Solar energy has the potential to improve the living conditions of poor rural households in India as well as contribute to the country’s future energy security, according to Professor Govindasamy Agoramoorthy from Tajen University, who is Tata-Sadguru Visiting Chair, and Dr. Minna Hsu from the National Sun Yat-sen University in Taiwan.
Their study1, looking at the benefits of solar lanterns on the livelihoods of village communities in Western India, as well as sustainable use of the environment, has just been published online in Springer’s journal Human Ecology.
In India, approximately 70 percent of rural areas lack electricity and over 60 percent of rural households use kerosene lamps for lighting. Kerosene lamps are not only expensive, they are also inefficient, potentially dangerous and a major source of greenhouse gases. Interestingly, the average number of sunny days in India ranges from 250 to 300 days a year, with a solar energy equivalent greater than the country’s total energy consumption. Energy efficiency is critical to nations such as India with large and growing populations. Solar lanterns, which make the most of the country’s natural and abundant sunshine, could be a practical and clean energy alternative to kerosene lamps in village communities.
Sadguru Foundation, a non-profit agency specializing in natural resources management in India, supplied 100 solar lanterns to socially and economically disadvantaged households in 25 villages in the Dahod District of the Gujarat State between January 2004 and December 2007. Agoramoorthy and Hsu studied the effects of using solar lanterns on energy usage, household savings in terms of kerosene and electricity costs, as well as the family’s quality of life. The women in the households were interviewed a month before and again a month after the introduction of the solar lanterns.
Overall, expenditure on kerosene and electricity dropped significantly in all households, after the solar lanterns were introduced. On average each household made important savings ranging from 150 to 250 US dollars annually. Whereas both households above and below the poverty level used a similar amount of electricity before the lanterns were introduced, after their introduction households below the poverty level used significantly less electricity than those above the poverty level.
The researchers also found that the solar lanterns particularly benefited school-aged children and women. Although 70 percent of the villages are connected to the power grid, they do not receive power early in the morning or in the evening because the state power company redirects electricity to major towns and cities. However, with the six hours of light supplied daily by the solar lanterns, study hours increased which had a positive influence on the children’s performance at school. Women were also able to perform their routine household work both indoors and outdoors during power outages.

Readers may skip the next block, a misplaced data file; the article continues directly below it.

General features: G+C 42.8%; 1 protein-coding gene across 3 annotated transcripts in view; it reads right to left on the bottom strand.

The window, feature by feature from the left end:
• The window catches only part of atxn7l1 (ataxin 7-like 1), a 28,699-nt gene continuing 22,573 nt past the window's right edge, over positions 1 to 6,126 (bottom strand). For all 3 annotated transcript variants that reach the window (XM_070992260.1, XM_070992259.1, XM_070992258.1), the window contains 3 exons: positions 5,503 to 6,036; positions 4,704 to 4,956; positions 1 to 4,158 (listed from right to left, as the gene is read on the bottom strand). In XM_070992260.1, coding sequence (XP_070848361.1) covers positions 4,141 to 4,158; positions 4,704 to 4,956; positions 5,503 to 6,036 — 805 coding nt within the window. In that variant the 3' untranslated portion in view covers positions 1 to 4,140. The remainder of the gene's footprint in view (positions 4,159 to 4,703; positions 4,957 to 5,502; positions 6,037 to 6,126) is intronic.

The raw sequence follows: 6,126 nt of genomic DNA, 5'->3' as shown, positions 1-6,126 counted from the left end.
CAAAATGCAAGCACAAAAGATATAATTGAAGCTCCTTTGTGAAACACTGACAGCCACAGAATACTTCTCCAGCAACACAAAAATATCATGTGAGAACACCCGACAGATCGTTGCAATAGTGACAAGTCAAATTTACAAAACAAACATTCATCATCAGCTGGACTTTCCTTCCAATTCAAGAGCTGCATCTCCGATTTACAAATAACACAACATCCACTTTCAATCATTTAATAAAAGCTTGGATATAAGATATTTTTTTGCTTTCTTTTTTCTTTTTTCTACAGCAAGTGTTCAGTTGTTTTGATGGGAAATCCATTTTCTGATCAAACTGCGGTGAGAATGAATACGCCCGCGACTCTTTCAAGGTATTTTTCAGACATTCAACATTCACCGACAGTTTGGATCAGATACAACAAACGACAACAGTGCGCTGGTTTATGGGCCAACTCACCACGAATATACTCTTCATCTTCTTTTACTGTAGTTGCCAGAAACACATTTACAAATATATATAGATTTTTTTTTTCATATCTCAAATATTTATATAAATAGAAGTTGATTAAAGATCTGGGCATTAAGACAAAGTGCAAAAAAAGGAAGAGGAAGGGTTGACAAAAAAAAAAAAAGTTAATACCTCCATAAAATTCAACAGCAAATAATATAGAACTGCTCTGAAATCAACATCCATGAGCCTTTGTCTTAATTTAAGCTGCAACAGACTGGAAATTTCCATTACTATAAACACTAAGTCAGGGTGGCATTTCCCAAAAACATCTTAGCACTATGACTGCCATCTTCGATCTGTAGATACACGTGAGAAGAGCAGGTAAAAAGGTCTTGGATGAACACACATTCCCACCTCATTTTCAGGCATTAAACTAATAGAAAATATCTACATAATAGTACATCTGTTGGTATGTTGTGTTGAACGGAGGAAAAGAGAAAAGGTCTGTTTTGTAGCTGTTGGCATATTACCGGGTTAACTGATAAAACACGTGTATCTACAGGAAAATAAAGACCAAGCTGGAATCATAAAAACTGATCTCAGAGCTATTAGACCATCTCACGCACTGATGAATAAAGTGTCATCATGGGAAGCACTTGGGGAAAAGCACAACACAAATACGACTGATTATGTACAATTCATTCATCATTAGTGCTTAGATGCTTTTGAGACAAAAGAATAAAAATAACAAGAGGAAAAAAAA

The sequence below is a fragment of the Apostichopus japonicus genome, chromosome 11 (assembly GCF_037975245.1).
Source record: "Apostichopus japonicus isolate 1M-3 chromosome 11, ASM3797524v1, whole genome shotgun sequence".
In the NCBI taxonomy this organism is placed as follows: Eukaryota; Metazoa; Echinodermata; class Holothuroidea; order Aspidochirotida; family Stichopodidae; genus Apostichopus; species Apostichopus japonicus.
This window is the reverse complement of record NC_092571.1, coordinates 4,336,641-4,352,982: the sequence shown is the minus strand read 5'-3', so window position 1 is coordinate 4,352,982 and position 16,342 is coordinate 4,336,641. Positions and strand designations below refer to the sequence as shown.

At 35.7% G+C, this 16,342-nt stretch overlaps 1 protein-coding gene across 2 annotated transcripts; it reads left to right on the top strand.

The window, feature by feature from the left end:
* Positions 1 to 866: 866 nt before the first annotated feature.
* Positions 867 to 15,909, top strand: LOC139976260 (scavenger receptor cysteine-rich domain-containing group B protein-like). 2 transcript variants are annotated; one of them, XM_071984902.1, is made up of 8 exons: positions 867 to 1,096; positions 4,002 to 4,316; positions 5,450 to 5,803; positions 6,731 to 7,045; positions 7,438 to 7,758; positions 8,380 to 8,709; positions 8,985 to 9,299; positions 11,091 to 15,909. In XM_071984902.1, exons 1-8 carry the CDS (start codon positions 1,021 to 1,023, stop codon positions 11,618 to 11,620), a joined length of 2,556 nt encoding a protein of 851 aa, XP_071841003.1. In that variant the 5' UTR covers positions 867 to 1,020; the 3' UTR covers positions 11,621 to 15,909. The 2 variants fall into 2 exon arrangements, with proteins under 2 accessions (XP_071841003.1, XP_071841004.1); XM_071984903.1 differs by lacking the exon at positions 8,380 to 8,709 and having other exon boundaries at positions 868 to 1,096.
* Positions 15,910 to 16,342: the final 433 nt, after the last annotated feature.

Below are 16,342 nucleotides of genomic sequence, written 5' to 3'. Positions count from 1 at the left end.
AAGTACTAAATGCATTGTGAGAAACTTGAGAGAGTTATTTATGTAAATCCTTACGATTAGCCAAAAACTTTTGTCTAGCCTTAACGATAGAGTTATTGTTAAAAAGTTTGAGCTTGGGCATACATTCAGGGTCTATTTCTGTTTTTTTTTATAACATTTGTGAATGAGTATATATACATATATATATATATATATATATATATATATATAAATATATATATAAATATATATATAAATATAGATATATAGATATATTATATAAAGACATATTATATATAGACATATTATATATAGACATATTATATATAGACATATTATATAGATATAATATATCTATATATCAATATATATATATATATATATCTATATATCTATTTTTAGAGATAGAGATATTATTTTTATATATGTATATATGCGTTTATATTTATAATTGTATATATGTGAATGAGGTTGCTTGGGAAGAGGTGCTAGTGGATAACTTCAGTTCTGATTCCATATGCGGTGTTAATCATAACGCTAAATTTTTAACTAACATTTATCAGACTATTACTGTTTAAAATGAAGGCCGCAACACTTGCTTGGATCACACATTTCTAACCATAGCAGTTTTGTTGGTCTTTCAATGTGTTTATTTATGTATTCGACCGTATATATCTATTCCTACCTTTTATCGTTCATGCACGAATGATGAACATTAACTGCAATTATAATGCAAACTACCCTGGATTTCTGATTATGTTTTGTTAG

Ana Granadillo Markl | EurekAlert!
Supersonic waves may help electronics beat the heat
18.05.2018 | DOE/Oak Ridge National Laboratory
Researchers control the properties of graphene transistors using pressure
17.05.2018 | Columbia University
So-called quantum many-body scars allow quantum systems to stay out of equilibrium much longer, explaining experiment | Study published in Nature Physics
Recently, researchers from Harvard and MIT succeeded in trapping a record 53 atoms and individually controlling their quantum state, realizing what is called a...
The historic first detection of gravitational waves from colliding black holes far outside our galaxy opened a new window to understanding the universe. A...
A team led by Austrian experimental physicist Rainer Blatt has succeeded in characterizing the quantum entanglement of two spatially separated atoms by observing their light emission. This fundamental demonstration could lead to the development of highly sensitive optical gradiometers for the precise measurement of the gravitational field or the earth's magnetic field.
The age of quantum technology has long been heralded. Decades of research into the quantum world have led to the development of methods that make it possible...
Cardiovascular tissue engineering aims to treat heart disease with prostheses that grow and regenerate. Now, researchers from the University of Zurich, the Technical University Eindhoven and the Charité Berlin have successfully implanted regenerative heart valves, designed with the aid of computer simulations, into sheep for the first time.
Producing living tissue or organs based on human cells is one of the main research fields in regenerative medicine. Tissue engineering, which involves growing...
A team of scientists of the Max Planck Institute for the Structure and Dynamics of Matter (MPSD) at the Center for Free-Electron Laser Science in Hamburg investigated optically-induced superconductivity in the alkali-doped fulleride K3C60under high external pressures. This study allowed, on one hand, to uniquely assess the nature of the transient state as a superconducting phase. In addition, it unveiled the possibility to induce superconductivity in K3C60 at temperatures far above the -170 degrees Celsius hypothesized previously, and rather all the way to room temperature. The paper by Cantaluppi et al has been published in Nature Physics.
Unlike ordinary metals, superconductors have the unique capability of transporting electrical currents without any loss. Nowadays, their technological...
02.05.2018 | Event News
13.04.2018 | Event News
12.04.2018 | Event News
18.05.2018 | Power and Electrical Engineering
18.05.2018 | Information Technology
18.05.2018 | Information Technology